In what instances can third parties be bound by an arbitration agreement or award?
The arbitral tribunal cannot assume jurisdiction over third parties which are not parties to the arbitration agreement unless they have been joined to the arbitration proceedings, as arbitration is primarily a contractual method for the settlement of disputes and, in principle, only signatories or parties which have been bound by a written consent are bound by an arbitration agreement.
Nevertheless, the sole category of third parties to be bound includes those bound by the res judicata of a court decision.
Instances where third parties are bound by an arbitration agreement include:
- succession of a natural person;
- merger of a company;
- assumption of debt;
- guarantee; and
- subrogation of an insurer.
The question of whether a third party should be bound by an arbitration agreement should strictly be examined from both sides: can the party be sued and can the same party resort to arbitration?
Default language and seat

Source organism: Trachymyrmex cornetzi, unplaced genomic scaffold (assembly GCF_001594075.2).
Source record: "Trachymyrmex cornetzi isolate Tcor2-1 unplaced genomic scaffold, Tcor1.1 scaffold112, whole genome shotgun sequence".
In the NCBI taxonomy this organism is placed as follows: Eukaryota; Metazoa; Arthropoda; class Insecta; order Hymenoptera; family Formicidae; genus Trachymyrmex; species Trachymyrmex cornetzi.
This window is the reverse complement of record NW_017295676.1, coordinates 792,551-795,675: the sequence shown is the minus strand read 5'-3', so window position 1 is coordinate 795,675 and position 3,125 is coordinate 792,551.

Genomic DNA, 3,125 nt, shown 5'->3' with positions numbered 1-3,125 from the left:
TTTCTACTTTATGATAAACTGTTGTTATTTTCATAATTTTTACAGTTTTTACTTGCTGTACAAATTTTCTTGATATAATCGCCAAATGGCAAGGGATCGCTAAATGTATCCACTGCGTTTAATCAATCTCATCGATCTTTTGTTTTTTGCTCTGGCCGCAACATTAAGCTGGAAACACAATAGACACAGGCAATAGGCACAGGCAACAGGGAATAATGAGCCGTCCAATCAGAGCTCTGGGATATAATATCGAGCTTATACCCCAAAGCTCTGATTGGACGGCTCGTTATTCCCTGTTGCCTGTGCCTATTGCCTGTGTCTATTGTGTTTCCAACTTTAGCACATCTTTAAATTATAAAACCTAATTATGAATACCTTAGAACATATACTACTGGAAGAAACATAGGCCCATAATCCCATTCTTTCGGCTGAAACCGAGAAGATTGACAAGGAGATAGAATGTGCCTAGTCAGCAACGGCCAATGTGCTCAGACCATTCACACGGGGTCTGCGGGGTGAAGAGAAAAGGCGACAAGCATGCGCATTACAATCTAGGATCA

Unless agreed by the parties, what is the default language and location for arbitrations?
Unless otherwise agreed by the parties, arbitrators will choose the default language and location for arbitrations. According to Law 2735/1999, the seat of arbitration must be in Greece.
How is evidence obtained by the tribunal?
Unless the parties to an arbitration agreement have agreed otherwise, the arbitral tribunal will establish the rules for the collection and submission of evidence at the pleading stage and at the hearing in arbitral proceedings in Greece.
The International Bar Association (IBA) Rules on the Taking of Evidence in International Arbitration can be used as a guidance mechanism for arbitrators. Further, the arbitral tribunal can request the assistance of local courts in the gathering of evidence. The court can satisfy the request within its jurisdiction and according to the Code of Civil Procedure’s rules of evidence. The court in its capacity as arbitrator or the magistrates’ court, following a request by the arbitrators, can order compulsory measures for the collection of evidence.
What kinds of evidence are acceptable?
In domestic arbitration, the burden and standard of proof are determined by the type of evidentiary procedure to be followed by the tribunal. With respect to witnesses and experts, the civil law tradition is followed – that is, parties cannot testify as witnesses and experts are appointed by the tribunal. The means of evidence provided in the Code of Civil Procedure are also available in arbitration (ie, confession, inspection, expert reports, witness testimony, examination of parties, party oath, documentary evidence and presumptions). Summary or injunction proceedings are usually preferred, which is generally indulgent in the admissibility of evidence.